A botched wire transfer resulted in 'one of the biggest blunders in banking history.' Here are 4 key takeaways from Citigroup's $893 million mistake.

A botched wire transfer resulted in 'one of the biggest blunders in banking history.' Here are 4 key takeaways from Citigroup's $893 million mistake.
Citi trader Thomas Ferrigno works in his company's booth on the floor of the New York Stock Exchange (NYSE) in New York City, U.S., July 27, 2016.Brendan McDermid/Reuters
  • A federal judge ruled on Tuesday Citigroup would not be able to recoup its $501 million mistake.
  • The New York judge's ruling calls the accident "one of the biggest blunders in banking history."
  • We read through the 101-page court document to find four key takeaways.

A federal judge ruled Tuesday that Citigroup will not be able to recoup half a billion dollars of its own money that accidentally sent to Revlon creditors in a financial transaction gone awry last year.

Citigroup made the costly mistake over the summer. Instead of transferring a $7.8 million interest payment to the cosmetic company's lenders, the bank transferred the full loan amount - totaling nearly $900 million - of its own funds.

The bank notified the creditors within 24 hours that they had not intended to pay the full amount which was not due until 2023. Some firms returned the money, but 10 others refused to return about $500 million of the funds, prompting Citigroup's lawsuit.

We read through the over 100 page ruling to learn more about the court's decision. Here are the four most important takeaways.

Citigroup's lawsuit could be considered "borrower's remorse"

The New York federal judge Jesse Furman said the crux of the issue revolves around a clash between two principles: money sent by mistake should be returned, but, if a lender is paid back in full, the creditor should not have to worry about "borrower's remorse."


Furman said the fact that the debt was paid back "to the penny" meant the lender had no reason to believe the transfer was a mistake and should not have to worry about returning the money owed, even upon receipt of the funds before they were due.

The judge also said the date the funds were sent also played into creditors' confusion. Citigroup transferred the funds on August 11, while the interest payment date was not due until August 28.

"There was only one way in which the interest would have been 'due' on August 11, 2020: If Revlon was prepaying the principal," Furman said.

The judge is cracking down on "irrational mistakes"

Furman said Citigroup should have more effective measures for avoiding these kinds of mistakes - one which the judge dubbed "one of the biggest blunders in banking history."

The mistake - which Furman attributes to a "fat finger" - happened as a result of an employee not checking the right boxes on an electronic wire transfer. The transfer went through a three-person approval process and was not caught until the next morning.


Furman said he hopes other banks will learn from Citigroup's half a billion dollar mistake and implement more steps to minimize the risk of errors, as well as last ditch efforts to force lenders to return the funds.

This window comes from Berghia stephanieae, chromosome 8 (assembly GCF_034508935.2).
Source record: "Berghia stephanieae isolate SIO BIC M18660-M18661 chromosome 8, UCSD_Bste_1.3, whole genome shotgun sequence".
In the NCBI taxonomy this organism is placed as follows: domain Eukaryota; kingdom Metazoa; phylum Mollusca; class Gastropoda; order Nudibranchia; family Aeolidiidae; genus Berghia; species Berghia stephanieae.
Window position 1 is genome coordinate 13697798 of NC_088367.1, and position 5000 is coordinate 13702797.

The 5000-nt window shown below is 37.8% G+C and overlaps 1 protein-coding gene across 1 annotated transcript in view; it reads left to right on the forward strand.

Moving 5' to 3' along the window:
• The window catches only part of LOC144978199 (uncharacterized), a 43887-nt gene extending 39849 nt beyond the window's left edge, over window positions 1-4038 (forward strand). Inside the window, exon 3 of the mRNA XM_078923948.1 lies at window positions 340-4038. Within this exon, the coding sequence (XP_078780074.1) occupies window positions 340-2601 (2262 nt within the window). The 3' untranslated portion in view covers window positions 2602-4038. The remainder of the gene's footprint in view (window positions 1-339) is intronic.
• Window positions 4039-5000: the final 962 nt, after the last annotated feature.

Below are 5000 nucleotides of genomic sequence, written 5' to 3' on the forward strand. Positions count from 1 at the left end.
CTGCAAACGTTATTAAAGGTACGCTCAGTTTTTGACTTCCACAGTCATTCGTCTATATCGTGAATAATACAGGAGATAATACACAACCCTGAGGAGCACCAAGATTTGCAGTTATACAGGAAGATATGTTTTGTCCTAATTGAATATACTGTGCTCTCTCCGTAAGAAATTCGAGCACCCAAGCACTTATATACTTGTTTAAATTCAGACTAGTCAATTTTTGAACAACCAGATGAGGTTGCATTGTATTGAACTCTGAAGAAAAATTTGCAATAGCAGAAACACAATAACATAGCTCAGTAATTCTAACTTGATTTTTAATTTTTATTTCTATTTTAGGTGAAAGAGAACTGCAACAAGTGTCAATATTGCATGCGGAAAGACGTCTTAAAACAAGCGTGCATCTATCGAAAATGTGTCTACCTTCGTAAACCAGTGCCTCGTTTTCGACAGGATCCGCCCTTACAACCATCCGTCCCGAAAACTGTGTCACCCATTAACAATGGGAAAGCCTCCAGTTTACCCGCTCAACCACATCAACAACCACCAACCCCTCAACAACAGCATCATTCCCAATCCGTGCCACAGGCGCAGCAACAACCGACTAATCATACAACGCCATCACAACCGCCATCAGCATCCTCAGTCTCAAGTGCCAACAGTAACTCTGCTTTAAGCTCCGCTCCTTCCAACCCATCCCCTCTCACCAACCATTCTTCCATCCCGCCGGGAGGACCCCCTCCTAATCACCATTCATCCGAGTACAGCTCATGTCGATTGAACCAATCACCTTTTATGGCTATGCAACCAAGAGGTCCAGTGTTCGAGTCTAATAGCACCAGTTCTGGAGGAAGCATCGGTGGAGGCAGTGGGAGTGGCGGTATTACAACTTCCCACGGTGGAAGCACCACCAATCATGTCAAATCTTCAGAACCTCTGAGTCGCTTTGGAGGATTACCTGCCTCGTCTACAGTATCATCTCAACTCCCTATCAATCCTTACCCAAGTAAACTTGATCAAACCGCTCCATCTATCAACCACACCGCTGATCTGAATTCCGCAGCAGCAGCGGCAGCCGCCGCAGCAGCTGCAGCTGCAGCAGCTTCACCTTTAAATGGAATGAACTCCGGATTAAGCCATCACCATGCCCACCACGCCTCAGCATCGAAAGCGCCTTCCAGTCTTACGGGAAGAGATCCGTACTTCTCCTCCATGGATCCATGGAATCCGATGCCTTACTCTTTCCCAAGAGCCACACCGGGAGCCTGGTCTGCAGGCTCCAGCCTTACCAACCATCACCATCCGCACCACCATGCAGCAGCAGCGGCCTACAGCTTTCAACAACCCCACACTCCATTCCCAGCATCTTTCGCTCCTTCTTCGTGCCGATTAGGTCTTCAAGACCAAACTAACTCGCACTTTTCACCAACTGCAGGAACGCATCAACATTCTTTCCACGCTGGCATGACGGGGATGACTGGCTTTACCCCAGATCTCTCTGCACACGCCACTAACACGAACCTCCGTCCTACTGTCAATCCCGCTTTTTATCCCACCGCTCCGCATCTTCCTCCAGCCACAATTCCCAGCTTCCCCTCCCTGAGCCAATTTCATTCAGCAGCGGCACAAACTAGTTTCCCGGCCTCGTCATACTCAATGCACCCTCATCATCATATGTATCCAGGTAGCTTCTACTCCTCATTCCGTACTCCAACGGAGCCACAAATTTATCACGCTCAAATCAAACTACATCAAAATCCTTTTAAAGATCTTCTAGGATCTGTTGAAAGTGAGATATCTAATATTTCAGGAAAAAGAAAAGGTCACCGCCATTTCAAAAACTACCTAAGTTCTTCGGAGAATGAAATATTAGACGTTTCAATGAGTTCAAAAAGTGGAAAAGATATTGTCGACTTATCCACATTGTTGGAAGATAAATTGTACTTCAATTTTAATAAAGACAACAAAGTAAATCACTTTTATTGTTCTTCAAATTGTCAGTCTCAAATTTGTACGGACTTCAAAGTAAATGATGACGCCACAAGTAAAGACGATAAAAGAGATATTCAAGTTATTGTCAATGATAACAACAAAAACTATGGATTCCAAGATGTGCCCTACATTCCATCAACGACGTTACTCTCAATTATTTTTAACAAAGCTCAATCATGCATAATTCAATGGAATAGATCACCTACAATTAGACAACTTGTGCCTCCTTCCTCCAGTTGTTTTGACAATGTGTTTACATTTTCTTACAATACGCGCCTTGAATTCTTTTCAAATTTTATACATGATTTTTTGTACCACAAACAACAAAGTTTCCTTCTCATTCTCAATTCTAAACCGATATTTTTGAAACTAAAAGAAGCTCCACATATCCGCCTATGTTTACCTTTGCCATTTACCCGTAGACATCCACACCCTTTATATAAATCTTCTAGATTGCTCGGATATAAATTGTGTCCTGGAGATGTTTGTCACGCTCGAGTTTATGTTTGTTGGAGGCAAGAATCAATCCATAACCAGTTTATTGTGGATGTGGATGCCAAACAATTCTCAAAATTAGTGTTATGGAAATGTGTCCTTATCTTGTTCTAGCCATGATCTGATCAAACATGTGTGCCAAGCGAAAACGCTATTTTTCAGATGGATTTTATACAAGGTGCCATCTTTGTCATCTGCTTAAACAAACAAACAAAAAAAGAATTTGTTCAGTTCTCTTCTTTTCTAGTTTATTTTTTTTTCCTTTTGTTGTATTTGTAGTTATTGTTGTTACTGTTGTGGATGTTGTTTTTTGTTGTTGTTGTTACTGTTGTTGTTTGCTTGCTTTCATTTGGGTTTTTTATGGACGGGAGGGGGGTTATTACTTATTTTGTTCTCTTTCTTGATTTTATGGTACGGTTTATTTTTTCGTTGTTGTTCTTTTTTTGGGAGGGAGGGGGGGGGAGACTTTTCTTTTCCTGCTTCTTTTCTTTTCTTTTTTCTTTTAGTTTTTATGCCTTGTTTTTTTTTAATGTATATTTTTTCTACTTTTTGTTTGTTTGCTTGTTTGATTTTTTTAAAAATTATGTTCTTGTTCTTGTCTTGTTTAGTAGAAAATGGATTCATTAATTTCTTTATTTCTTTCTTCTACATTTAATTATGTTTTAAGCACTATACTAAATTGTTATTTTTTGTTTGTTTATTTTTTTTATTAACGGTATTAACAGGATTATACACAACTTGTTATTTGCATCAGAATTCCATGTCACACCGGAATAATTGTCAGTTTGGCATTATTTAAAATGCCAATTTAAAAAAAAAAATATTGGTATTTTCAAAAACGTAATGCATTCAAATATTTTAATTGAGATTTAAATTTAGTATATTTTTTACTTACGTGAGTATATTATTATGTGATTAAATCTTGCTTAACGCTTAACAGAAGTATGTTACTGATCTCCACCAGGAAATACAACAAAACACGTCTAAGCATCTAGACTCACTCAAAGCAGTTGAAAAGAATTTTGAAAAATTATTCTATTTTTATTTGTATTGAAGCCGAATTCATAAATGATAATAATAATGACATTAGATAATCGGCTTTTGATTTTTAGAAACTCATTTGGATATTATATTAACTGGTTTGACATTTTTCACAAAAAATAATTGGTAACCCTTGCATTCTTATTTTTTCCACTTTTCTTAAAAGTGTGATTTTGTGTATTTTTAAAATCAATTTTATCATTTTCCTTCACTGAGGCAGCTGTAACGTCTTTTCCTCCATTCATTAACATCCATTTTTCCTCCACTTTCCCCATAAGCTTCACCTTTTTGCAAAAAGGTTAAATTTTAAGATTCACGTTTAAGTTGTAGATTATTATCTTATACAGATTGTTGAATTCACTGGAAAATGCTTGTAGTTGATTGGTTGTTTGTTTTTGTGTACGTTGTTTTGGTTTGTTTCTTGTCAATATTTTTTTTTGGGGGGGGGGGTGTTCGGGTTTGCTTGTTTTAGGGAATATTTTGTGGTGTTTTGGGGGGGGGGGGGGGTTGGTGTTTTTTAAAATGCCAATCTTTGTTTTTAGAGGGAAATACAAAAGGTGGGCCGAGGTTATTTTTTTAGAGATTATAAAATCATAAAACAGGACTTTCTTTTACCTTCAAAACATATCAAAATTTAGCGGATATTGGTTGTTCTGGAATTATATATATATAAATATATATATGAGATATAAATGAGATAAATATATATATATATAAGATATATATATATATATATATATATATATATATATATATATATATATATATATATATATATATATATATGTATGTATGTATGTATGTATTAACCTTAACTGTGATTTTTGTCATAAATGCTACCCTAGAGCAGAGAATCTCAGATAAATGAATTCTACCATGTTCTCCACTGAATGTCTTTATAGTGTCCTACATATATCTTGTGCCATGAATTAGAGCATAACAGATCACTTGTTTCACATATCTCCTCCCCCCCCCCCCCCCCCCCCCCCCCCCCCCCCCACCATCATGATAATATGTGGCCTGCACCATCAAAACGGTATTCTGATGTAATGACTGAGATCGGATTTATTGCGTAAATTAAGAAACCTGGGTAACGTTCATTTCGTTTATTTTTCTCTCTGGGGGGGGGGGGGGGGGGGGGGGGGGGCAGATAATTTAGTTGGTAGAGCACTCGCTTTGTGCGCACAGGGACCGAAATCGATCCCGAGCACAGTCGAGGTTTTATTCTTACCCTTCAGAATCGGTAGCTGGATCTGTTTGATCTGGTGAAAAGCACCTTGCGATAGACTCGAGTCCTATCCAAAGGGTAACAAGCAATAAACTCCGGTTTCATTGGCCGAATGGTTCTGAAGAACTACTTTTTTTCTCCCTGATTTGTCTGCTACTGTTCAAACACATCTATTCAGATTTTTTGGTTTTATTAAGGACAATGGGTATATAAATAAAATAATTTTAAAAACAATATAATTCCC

"Returning Lenders believed, and were justified in believing, that the payments were intentional," Furman said. "To believe that Citibank, one of the most sophisticated financial institutions in the world, had made a mistake that had never happened before, to the tune of nearly $1 billion - would have been borderline irrational."

While Citigroup said ruling in favor of the creditors would undermine financial institutions, one of the asset manager representatives told DealBook the judge was setting an important precedent.

"New York wants to discourage banks from making these kinds of mistakes," Adam Abensohn of Quinn Emanuel told DealBook.

The ruling follows the precedent of a similar case from 1991

In his ruling, Furman said he "cannot operate off a blank slate." Through his decision, the judge was following a similar ruling from the 90's.


The judge cited a 1991 case, Banque Worms v. Bank America Int'l 1991. In the old suit, New York's highest court ruled that a third party which mistakenly sends money from a debtor to a creditor, the creditor can keep the funds if it does not realize the mistake.

The concept is called "discharge for value defense," and protects creditors who were unaware of the transfer mistake from being forced to return funds.

"The relevant time for evaluating whether a lender was on notice of a mistaken payment is clear," Furman said. "It is when the payment is received."

The creditors are not yet free to use the money

While Furman ruled the lenders do not have to return the money to Citigroup, the $504 million is still frozen.

The temporary restraining order that the federal judge imposed during the summer is still in full effect, according to the ruling. Furman cited the likelihood of Citigroup appealing the court's decision.


The court will decide within the next week whether to lift the freeze on the funds, though Citigroup plans to fight back.

"We believe we are entitled to the funds and will continue to pursue a complete recovery of them," a Citigroup spokesperson said in a public statement on Tuesday.